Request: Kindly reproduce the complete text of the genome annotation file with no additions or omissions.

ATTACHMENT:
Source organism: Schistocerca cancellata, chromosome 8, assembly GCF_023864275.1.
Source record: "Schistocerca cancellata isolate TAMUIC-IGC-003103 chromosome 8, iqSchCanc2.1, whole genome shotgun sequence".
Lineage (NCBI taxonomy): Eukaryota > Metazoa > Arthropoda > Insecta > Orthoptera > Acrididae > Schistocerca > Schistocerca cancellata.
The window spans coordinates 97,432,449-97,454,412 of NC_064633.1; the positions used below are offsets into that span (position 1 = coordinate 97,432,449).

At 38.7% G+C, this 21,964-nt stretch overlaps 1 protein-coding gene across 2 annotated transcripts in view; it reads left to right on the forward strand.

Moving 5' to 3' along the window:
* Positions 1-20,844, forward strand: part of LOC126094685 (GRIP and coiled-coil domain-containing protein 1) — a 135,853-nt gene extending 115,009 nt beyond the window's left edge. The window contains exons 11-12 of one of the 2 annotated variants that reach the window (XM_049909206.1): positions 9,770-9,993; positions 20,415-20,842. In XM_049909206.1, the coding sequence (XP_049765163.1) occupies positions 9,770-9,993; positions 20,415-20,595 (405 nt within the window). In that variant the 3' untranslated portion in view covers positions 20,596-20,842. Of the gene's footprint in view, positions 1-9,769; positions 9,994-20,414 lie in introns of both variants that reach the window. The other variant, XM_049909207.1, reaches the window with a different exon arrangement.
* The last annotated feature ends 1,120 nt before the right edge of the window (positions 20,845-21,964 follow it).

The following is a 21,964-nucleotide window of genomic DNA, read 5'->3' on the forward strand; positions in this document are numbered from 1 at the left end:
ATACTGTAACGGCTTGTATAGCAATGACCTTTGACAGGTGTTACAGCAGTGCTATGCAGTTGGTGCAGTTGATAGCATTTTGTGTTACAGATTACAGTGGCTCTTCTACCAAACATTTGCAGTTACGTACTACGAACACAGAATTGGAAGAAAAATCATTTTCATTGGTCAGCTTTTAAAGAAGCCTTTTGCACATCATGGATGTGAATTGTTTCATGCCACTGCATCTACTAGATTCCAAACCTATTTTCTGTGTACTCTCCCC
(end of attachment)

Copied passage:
Source organism: Schistocerca cancellata, chromosome 8, assembly GCF_023864275.1.
Source record: "Schistocerca cancellata isolate TAMUIC-IGC-003103 chromosome 8, iqSchCanc2.1, whole genome shotgun sequence".
Lineage (NCBI taxonomy): Eukaryota > Metazoa > Arthropoda > Insecta > Orthoptera > Acrididae > Schistocerca > Schistocerca cancellata.
The window spans coordinates 97,432,449-97,454,412 of NC_064633.1; the positions used below are offsets into that span (position 1 = coordinate 97,432,449).

At 38.7% G+C, this 21,964-nt stretch overlaps 1 protein-coding gene across 2 annotated transcripts in view; it reads left to right on the forward strand.

Moving 5' to 3' along the window:
* Positions 1-20,844, forward strand: part of LOC126094685 (GRIP and coiled-coil domain-containing protein 1) — a 135,853-nt gene extending 115,009 nt beyond the window's left edge. The window contains exons 11-12 of one of the 2 annotated variants that reach the window (XM_049909206.1): positions 9,770-9,993; positions 20,415-20,842. In XM_049909206.1, the coding sequence (XP_049765163.1) occupies positions 9,770-9,993; positions 20,415-20,595 (405 nt within the window). In that variant the 3' untranslated portion in view covers positions 20,596-20,842. Of the gene's footprint in view, positions 1-9,769; positions 9,994-20,414 lie in introns of both variants that reach the window. The other variant, XM_049909207.1, reaches the window with a different exon arrangement.
* The last annotated feature ends 1,120 nt before the right edge of the window (positions 20,845-21,964 follow it).

The following is a 21,964-nucleotide window of genomic DNA, read 5'->3' on the forward strand; positions in this document are numbered from 1 at the left end:
ATACTGTAACGGCTTGTATAGCAATGACCTTTGACAGGTGTTACAGCAGTGCTATGCAGTTGGTGCAGTTGATAGCATTTTGTGTTACAGATTACAGTGGCTCTTCTACCAAACATTTGCAGTTACGTACTACGAACACAGAATTGGAAGAAAAATCATTTTCATTGGTCAGCTTTTAAAGAAGCCTTTTGCACATCATGGATGTGAATTGTTTCATGCCACTGCATCTACTAGATTCCAAACCTATTTTCTGTGTACTCTCCCC